Monday, July 11, 2005

Calendar.js followup

Well, I polished off most of it today at work. Naturally I can't share the code, but here's a few tips to get you on your way:

Logging helps. Even if it's just say, a class you write that manages the dirty work of adding spans to a div for messages, log feedback can be invaluable if you're like me and can't figure out how to use Firefox's Javascript Debugger (though the Javascript Console is priceless!), or you need to test in IE or other browsers.

You can dynamically create a new member field anytime, anywhere. When you need to temporarily store some data or event scoped to a calendar, creating a new member, even from functions that aren't members of the calendar itself, can be helpful. Defining your own attributes is a real nifty way to pass values (though I don't know if it would validated under the XHTML strict DTD).

Don't be afraid of doing too much about performance. When the calendar is active, that means the user has given it focus. So as long as you don't chew up all 5GHz on that quad processor development box you have, you'll be fine as long as it looks fine to you. As a general rule, I'd say that 30% usage on my P4 2.6HT at work is acceptable (since it's HT, 50% would be close to effectively maxing out CPU).

What about date-ranges? Instead of setting the inputBox and hiding everything onclick of a day, couldn't we maybe have a property that tells the "control" it's in Range mode and to stay open for another click? That way instead of the typical two-calendar setup to represent date-ranges, and who knows how many clicks if you need a range outside of the current month (say 8+ as a guess), you could cut the whole thing down to two clicks. Mouse over the year, the month, click the day, mouse over the next year, month, and click the day for the end of the range, and the input box could be set to "1/1/2003 - 7/11/2005" for example. Nifty huh?

Absolutely positioning an element (placeHolder), absolutely positioning a child element of the first (dayBox), and then sticking a table in the second element (dayTable) results in really funky rendering in Firefox. The solution is to not set position = "absolute" on the child element, and instead set position = "relative" on the table. This way we can line up the table with a given month's offsetLeft.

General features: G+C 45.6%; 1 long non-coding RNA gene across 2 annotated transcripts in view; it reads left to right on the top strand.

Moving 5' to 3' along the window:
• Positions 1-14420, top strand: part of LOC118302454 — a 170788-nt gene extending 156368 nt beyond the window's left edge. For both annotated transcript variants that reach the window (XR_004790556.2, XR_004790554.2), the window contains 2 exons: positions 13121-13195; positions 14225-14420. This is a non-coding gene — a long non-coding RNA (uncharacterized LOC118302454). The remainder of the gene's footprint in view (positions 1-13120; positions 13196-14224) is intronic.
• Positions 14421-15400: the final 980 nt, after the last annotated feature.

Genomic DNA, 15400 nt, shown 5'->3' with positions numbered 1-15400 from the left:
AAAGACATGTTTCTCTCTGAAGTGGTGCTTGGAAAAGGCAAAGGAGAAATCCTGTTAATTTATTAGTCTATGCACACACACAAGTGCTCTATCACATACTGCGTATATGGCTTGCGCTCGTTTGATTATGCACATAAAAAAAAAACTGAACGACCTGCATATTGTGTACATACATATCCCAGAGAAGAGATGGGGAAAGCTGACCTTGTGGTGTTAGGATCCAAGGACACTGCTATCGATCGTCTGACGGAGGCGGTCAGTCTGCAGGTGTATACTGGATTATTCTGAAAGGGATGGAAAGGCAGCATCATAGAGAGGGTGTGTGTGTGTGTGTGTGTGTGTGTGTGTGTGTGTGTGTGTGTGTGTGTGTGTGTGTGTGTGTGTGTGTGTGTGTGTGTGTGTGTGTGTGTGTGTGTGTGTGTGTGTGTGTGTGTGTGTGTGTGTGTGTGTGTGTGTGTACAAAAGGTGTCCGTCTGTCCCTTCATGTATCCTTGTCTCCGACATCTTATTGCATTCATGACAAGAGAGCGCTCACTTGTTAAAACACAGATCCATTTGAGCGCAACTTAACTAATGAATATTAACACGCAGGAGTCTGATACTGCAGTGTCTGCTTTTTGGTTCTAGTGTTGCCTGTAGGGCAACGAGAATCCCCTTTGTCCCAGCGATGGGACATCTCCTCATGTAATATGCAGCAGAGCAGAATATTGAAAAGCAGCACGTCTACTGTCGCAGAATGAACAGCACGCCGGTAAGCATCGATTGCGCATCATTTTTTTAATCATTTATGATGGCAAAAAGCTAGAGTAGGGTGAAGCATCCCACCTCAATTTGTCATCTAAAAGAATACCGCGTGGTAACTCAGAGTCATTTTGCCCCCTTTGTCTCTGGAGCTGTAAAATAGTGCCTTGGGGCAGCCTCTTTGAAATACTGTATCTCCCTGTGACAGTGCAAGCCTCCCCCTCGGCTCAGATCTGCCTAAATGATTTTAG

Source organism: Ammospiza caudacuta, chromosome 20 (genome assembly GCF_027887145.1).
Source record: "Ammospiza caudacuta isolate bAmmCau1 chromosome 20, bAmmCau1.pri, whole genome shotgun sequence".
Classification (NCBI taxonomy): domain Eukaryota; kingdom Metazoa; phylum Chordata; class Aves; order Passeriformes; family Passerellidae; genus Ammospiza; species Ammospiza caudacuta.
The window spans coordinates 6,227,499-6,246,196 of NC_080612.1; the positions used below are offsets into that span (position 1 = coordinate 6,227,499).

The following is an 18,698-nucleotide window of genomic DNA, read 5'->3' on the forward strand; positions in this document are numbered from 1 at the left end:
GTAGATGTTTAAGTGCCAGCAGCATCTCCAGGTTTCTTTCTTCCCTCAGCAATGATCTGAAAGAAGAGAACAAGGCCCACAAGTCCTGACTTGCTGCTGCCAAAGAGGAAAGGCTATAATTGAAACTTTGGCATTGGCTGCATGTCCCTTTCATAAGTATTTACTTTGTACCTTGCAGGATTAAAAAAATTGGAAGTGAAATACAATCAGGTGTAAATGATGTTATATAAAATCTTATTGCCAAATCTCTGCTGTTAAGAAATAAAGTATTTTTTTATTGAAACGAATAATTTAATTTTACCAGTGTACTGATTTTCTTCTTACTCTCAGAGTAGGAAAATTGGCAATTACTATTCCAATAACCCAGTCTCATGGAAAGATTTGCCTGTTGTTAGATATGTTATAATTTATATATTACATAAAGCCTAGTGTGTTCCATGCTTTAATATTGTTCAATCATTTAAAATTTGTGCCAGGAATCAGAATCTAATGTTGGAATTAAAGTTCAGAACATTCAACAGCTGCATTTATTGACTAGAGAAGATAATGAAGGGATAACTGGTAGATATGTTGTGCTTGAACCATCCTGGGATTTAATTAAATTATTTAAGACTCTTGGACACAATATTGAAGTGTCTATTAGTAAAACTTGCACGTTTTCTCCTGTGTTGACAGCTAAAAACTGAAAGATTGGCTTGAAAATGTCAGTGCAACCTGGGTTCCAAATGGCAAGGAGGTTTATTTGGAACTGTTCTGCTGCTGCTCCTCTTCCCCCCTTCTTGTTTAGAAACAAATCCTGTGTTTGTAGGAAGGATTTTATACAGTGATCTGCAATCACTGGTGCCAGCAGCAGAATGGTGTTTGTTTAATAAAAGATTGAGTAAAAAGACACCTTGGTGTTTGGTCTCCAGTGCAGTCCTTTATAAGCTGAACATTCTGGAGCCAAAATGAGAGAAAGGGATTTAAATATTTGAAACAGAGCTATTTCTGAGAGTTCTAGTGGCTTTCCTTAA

Figuring out how to apply a different style to the table cell containing today's date can be a minor nuiscance. Figuring out how to apply a different style to the currently selected date was a real pain for some reason.

If you need the calendar to overlay select boxes, you can use an iframe and stick the placeholder in that. Just make sure you whip up a blank.html page, and set the src on the iframe to it so you don't get security warnings when running under SSL. Also, you'll need some browser specific shenanigans since IE doesn't support .appendChild() for iframes and both IE and Firefox access the document element of an iframe differently. (I think it's .documentContent or something for Firefox if I remember correctly.)

I know, probably sounds like more work than you want to do, and hey, I wouldn't blame ya. I hate trying to extend other people's code generally. But if you can spare the budget (it took me the better part of the day to finish it), then all bragging aside, this is easily the nicest calendar control I've used personally, and the best part is, it doesn't matter what language you're using. ASP.NET, ASP Classic, RubyOnRails, PHP, JSP, etc... nothing language/platform specific here.
Comments: Post a Comment

<< Home

This page is powered by Blogger. Isn't yours?